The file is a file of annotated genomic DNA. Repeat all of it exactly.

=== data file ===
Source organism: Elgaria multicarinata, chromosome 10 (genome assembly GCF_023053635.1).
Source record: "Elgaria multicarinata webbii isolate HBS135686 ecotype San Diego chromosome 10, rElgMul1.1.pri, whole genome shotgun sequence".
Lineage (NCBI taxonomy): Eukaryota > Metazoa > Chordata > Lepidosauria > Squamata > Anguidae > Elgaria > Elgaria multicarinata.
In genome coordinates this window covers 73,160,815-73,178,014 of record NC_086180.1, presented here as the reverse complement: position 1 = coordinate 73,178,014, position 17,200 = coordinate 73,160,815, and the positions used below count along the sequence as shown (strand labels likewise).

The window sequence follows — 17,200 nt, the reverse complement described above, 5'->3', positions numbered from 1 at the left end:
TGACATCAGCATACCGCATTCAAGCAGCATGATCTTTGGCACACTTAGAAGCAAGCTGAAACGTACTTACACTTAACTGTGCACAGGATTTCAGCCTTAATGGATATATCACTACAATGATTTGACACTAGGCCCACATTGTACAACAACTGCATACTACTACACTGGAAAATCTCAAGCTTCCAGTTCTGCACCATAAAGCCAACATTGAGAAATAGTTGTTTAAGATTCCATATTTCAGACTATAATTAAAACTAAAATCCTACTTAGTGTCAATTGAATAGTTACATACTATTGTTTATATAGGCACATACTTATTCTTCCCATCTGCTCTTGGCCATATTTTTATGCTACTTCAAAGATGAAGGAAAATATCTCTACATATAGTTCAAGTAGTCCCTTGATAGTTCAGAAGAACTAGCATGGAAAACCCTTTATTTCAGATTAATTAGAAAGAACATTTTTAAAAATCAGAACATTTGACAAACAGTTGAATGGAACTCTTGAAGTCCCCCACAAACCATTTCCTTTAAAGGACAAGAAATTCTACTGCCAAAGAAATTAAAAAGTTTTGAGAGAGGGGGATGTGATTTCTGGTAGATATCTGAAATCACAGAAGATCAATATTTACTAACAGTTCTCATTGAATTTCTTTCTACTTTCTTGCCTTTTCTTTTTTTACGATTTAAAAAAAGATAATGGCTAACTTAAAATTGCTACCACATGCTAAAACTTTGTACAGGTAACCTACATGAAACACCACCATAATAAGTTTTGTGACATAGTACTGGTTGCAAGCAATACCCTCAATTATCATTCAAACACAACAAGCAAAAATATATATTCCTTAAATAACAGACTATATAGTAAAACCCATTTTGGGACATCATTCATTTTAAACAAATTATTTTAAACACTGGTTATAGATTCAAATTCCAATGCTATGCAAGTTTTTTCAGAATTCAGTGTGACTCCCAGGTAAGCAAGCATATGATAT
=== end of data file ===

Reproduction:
Source organism: Elgaria multicarinata, chromosome 10 (genome assembly GCF_023053635.1).
Source record: "Elgaria multicarinata webbii isolate HBS135686 ecotype San Diego chromosome 10, rElgMul1.1.pri, whole genome shotgun sequence".
Lineage (NCBI taxonomy): Eukaryota > Metazoa > Chordata > Lepidosauria > Squamata > Anguidae > Elgaria > Elgaria multicarinata.
In genome coordinates this window covers 73,160,815-73,178,014 of record NC_086180.1, presented here as the reverse complement: position 1 = coordinate 73,178,014, position 17,200 = coordinate 73,160,815, and the positions used below count along the sequence as shown (strand labels likewise).

The window sequence follows — 17,200 nt, the reverse complement described above, 5'->3', positions numbered from 1 at the left end:
TGACATCAGCATACCGCATTCAAGCAGCATGATCTTTGGCACACTTAGAAGCAAGCTGAAACGTACTTACACTTAACTGTGCACAGGATTTCAGCCTTAATGGATATATCACTACAATGATTTGACACTAGGCCCACATTGTACAACAACTGCATACTACTACACTGGAAAATCTCAAGCTTCCAGTTCTGCACCATAAAGCCAACATTGAGAAATAGTTGTTTAAGATTCCATATTTCAGACTATAATTAAAACTAAAATCCTACTTAGTGTCAATTGAATAGTTACATACTATTGTTTATATAGGCACATACTTATTCTTCCCATCTGCTCTTGGCCATATTTTTATGCTACTTCAAAGATGAAGGAAAATATCTCTACATATAGTTCAAGTAGTCCCTTGATAGTTCAGAAGAACTAGCATGGAAAACCCTTTATTTCAGATTAATTAGAAAGAACATTTTTAAAAATCAGAACATTTGACAAACAGTTGAATGGAACTCTTGAAGTCCCCCACAAACCATTTCCTTTAAAGGACAAGAAATTCTACTGCCAAAGAAATTAAAAAGTTTTGAGAGAGGGGGATGTGATTTCTGGTAGATATCTGAAATCACAGAAGATCAATATTTACTAACAGTTCTCATTGAATTTCTTTCTACTTTCTTGCCTTTTCTTTTTTTACGATTTAAAAAAAGATAATGGCTAACTTAAAATTGCTACCACATGCTAAAACTTTGTACAGGTAACCTACATGAAACACCACCATAATAAGTTTTGTGACATAGTACTGGTTGCAAGCAATACCCTCAATTATCATTCAAACACAACAAGCAAAAATATATATTCCTTAAATAACAGACTATATAGTAAAACCCATTTTGGGACATCATTCATTTTAAACAAATTATTTTAAACACTGGTTATAGATTCAAATTCCAATGCTATGCAAGTTTTTTCAGAATTCAGTGTGACTCCCAGGTAAGCAAGCATATGATAT